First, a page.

1. MCM/MCSM should be kept as elite certification by going through 2-3 weeks of grueling training at Building 40, Redmond campus. It should never be as many as Tim expected out there. MSL has tried to make the tests available at SECURE testing centers without going through the class training, which significantly reduced the costs, and made it easier for international community to certify. Downside of that, it watered down difficulty level of knowledge exams. Questions are now from trivia facts from Microsoft Technet, instead of materials we went through the rotation. At least the lab exam is still very difficult to pass without master level knowledge on the product. I really think we should go back to old MCM model from beginning, that training class is required. When Product Group started ranger/MCM programs, it was never about how much money can the classes and certifications make. It was about having the best technical person out there for customers, increasing customer’s faith on the product, and reducing high level escalations to product group.

2. “It’s cloud or bust”. That has been the model for Microsoft since they released office 365 and Windows Azure. For example, to enable automatic site fail over for Exchange server 2013 DAG, the 3rd AD site is required for file share witness. Guess what, Exchange will soon be supporting to have that 3rd AD site in Azure. I don’t agree the direction that we are heading in the IT industry. On-premises are not going away anytime soon. Existing Lync/Exchange/Sharepoint MCM/MCSM’s are the main resources on blog sites and customer facing jobs on implementing Hybrid solutions with cloud. Microsoft’s Office 365 support has not improved since they launched back in 2011. With wave 15 office 365, more bugs and issues are produced. I already know few large customers changed their minds on migrating to office 365 because of the bugs they encountered during migration. Sure, Microsoft eventually will fix all the issues and bugs, but trusts have already broken.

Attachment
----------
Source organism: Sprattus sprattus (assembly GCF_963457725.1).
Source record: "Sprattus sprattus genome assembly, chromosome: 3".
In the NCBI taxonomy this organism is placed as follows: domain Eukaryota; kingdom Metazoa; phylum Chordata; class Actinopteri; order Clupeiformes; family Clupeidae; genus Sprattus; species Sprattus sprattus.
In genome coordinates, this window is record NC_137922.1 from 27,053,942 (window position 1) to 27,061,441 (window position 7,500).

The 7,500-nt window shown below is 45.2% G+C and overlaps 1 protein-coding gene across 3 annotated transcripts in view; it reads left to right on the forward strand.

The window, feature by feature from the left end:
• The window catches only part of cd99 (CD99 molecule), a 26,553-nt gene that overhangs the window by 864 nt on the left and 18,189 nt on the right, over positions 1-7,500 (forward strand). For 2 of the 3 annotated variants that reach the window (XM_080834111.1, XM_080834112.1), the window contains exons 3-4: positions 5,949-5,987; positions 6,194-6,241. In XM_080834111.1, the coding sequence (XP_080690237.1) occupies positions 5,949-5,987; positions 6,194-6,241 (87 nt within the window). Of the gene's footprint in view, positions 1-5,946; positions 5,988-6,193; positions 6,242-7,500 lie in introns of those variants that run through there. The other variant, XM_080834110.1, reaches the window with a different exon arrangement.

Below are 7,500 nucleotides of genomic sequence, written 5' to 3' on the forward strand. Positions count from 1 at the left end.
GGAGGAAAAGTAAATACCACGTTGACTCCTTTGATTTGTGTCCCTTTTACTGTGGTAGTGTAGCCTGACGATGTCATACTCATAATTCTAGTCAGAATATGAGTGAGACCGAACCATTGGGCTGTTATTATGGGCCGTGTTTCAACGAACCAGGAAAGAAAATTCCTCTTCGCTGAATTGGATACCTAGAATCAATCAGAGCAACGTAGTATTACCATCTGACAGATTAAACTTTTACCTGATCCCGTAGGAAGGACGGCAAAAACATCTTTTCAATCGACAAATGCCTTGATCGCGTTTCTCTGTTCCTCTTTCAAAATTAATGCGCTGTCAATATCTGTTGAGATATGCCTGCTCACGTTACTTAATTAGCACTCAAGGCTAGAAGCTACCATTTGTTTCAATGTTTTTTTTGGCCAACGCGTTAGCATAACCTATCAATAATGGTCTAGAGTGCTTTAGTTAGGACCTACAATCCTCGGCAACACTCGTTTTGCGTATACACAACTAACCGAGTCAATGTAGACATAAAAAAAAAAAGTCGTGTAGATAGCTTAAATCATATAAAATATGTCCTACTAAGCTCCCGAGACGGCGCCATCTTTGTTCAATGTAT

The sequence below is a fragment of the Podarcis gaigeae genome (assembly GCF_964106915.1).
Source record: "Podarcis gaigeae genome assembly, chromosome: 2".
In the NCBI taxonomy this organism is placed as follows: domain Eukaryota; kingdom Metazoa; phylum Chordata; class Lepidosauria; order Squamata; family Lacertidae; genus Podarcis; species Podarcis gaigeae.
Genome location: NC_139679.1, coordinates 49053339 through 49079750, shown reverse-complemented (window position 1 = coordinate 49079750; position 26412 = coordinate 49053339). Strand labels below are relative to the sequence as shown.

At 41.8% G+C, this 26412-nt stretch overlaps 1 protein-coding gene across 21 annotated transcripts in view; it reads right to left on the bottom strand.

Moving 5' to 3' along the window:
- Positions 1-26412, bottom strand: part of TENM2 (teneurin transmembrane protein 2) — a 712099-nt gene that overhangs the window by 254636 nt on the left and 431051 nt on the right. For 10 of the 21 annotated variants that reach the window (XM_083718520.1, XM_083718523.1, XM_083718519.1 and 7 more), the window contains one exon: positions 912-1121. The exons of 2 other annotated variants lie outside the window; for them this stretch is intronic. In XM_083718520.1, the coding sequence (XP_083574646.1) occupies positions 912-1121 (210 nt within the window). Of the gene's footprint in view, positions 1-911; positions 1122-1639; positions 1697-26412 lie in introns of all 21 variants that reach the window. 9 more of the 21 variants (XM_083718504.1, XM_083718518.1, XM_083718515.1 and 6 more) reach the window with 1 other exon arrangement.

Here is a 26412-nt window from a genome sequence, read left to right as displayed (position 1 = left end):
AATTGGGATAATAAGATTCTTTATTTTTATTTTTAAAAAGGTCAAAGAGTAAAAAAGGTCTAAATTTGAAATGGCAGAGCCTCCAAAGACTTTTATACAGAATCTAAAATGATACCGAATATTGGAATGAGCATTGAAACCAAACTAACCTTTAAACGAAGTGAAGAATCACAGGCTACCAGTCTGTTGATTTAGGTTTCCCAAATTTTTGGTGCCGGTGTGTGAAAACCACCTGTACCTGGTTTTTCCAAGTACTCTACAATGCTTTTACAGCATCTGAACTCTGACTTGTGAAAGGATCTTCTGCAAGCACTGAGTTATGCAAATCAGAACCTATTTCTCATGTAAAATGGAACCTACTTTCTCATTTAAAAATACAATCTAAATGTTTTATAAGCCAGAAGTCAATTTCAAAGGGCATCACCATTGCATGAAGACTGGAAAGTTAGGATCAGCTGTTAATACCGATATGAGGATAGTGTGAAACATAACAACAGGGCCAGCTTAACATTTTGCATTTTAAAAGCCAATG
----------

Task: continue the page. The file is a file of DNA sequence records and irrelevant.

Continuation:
Bottom line, MCM/MCSM programs should be brought back, and keep the requirement for training class. They should also stop using Technet trivia for knowledge exam questions. Questions should be written from the instructors, from the materials that was covered in the class. Retake can still happen at Prometric secure test centers. Less likely, anybody will try to brain dump the questions because so much money was paid for the rotation.

Want to Become an MCM?! Even know what it is?

I am an MCM on Exchange 2010 and 2007 and I just wanted to do a quick promotion of the program.

What is and MCM? In short Microsoft Certified Master is the highest level of technical certification you can get on a Microsoft product. it is NOT “MCITP\MSCE +” it is well above that in terms of technical certification.

From a personal standpoint having the MCM certification goes a long way in singling you out as an expert both with customers and other members of the technical community.
From a business standpoint it can be the difference in who gets a contract and who doesn’t, and goes a long way to instill customer confidence.

I will also say it was one of the hardest yet most rewarding things I have ever done.
What does it take to become a MCM you ask?
Well start with the prerequisite requirements, already being a an exchange expert, add in 3 weeks of your life following in-depth training from the best in the industry (prep family and work for your absence), finally pass both written and practical examination and BAM! your now an MCM Smile

Well I am not the best writer so I will refer you to some resources that can speak to it much better than I.